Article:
[Harp-L] Irish Harp and Mouth Harp Combine

This week I've been recording for a new album with Irish Harp player
Anne-Marie O'Farrell, with a working title of Harp to Harp. We took time out
to make a couple of quick YouTube videos: 


Give Me Your Hand


The Humours of Tuaimgréine



Aside from (sort of) sharing a name, the two instruments have a similar
gentle acoustic volume, which makes playing together really pleasing. And
I?ve learned from the week with Anne-Marie that there?s another significant
parallel between the stringed harp and the free-reed harp: like most
harmonicas, the stringed harp is essentially diatonic, with each 7 note
do-re-mi scale repeating through the octaves. This raises the same issue as
we harmonica players face: how to play chromatic music on it, with all the
sharps and flats?


On the harmonica there are many approaches, from simply holding two
diatonics a semitone apart, to the common slider chromatic, to overblowing,
half-valving, the HFC chromatic, magnetic pitch lowering, and more recently
the x-reed types...  Similarly on the stringed harp several angles of attack
to the chromaticity problem have been tried. The main ones in use today are
incorporating hand-operated levers which shift the pitch of each string up a
semitone, and the full-blown pedal harp. 


The latter is the huge harp you often see in orchestras. It has several foot
pedals and an intricate metal linkage mechanism that can lower and raise the
pitch of all strings without the player having to lift his/her hands off the
strings. It?s a massive beast! Manoeuvring it through my house on its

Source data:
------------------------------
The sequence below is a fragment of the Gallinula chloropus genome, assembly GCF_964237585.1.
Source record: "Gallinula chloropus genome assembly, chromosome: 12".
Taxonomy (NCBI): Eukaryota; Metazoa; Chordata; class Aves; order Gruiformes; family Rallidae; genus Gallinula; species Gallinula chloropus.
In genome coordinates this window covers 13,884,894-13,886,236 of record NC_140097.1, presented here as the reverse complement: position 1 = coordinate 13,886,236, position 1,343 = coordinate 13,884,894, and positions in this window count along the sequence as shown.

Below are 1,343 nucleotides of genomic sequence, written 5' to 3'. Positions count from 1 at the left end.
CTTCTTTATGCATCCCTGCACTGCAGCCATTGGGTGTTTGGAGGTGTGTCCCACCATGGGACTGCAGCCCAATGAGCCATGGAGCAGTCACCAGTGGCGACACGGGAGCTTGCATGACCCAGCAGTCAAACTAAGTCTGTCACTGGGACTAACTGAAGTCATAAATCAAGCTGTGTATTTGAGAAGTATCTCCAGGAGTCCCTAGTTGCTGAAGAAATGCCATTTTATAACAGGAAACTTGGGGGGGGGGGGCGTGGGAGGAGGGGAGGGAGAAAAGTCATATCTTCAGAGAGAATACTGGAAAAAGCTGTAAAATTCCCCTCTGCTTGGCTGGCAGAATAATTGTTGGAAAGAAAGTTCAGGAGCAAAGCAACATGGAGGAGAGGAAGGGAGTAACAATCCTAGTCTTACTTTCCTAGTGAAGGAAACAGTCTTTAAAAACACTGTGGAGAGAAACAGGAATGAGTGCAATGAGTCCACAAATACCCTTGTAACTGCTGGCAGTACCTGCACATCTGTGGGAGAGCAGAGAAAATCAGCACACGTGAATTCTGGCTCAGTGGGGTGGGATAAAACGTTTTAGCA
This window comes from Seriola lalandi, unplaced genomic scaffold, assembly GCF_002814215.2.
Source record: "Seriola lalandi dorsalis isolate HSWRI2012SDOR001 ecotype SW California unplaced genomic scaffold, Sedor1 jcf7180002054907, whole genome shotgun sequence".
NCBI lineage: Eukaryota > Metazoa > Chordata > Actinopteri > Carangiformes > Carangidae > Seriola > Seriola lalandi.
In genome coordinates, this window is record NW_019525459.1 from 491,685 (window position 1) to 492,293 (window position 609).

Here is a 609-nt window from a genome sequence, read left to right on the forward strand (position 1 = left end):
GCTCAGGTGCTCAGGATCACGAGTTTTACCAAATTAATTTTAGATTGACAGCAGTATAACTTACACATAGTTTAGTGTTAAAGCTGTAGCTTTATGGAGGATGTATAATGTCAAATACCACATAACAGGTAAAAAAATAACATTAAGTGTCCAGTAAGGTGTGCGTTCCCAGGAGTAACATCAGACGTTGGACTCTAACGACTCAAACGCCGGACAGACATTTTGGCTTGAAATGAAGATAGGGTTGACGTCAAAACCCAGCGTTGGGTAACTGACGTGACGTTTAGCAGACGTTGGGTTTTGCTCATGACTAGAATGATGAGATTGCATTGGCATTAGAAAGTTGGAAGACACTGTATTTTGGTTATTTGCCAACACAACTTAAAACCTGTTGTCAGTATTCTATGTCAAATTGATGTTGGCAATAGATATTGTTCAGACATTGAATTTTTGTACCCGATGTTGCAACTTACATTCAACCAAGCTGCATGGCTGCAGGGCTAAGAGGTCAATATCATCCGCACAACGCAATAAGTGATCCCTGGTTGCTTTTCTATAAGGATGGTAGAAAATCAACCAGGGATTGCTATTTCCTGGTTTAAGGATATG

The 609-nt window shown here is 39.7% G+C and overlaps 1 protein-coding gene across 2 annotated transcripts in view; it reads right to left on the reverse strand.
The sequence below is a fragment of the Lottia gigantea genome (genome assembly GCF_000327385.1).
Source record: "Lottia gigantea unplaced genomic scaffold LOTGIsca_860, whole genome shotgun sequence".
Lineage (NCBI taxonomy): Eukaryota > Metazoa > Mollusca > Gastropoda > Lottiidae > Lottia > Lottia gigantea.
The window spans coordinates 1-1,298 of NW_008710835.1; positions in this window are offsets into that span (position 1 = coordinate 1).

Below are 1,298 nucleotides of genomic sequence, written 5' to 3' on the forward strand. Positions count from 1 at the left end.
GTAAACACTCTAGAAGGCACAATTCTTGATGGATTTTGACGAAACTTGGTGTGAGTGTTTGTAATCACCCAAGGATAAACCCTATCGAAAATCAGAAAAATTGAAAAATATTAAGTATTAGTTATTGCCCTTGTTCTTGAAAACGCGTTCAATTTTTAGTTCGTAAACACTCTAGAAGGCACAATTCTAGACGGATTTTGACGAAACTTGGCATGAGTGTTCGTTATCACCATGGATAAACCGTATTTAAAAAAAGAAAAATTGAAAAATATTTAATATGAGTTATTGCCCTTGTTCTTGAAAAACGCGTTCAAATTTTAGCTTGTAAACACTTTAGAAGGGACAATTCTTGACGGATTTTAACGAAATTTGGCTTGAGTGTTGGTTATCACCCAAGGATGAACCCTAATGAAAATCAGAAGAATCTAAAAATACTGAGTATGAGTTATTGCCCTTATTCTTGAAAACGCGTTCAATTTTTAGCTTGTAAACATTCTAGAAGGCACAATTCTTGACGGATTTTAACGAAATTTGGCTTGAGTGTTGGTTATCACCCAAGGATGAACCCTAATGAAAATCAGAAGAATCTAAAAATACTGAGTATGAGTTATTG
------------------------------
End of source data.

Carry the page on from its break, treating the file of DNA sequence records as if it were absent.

special trolley was quite a task, with several 3 point turns into the
doorways. I joked to Anne-Marie that you almost require a driving license to
move that thing! 


Apart from the convenient size of our harps, I thought another advantage we
small harpists have is that we can bend notes, and the stringed harps can?t.
But that?s not true, as I discovered when I discovered the modern Chinese
pedal harp, the Konghou: www.harpspectrum.org/folk/Chinese_Harp_Konghou


An updating of their ancient harps, it has two rows of diatonic strings and
allows the player to bend one set whilst playing the other, as well as
having 7 or more foot pedals. It?s a lovely surprise to hear that
traditional harp sound with bent notes. You can hear a clip here:



When I mentioned my Harp to Harp album project to Roger Trobridge of the
NHL, he reminded me that it had been done before ? by the great Tommy Reilly
and Skaila Kanga on a couple of albums in the 1960s. I don?t know why I?d
forgotten, as it was Tommy?s brilliant playing of Irish tunes on the
chromatic on those old records that made me pick up the chrom for trad
music. Roger has done a detailed discography on this side of Tommy?s playing
here: www.tommyreilly.co.uk/disco2.htm



 <http://www.brendan-power.com/> www.brendan-power.com



This archive was generated by a fusion of Pipermail 0.09 (Mailman edition) and MHonArc 2.6.8.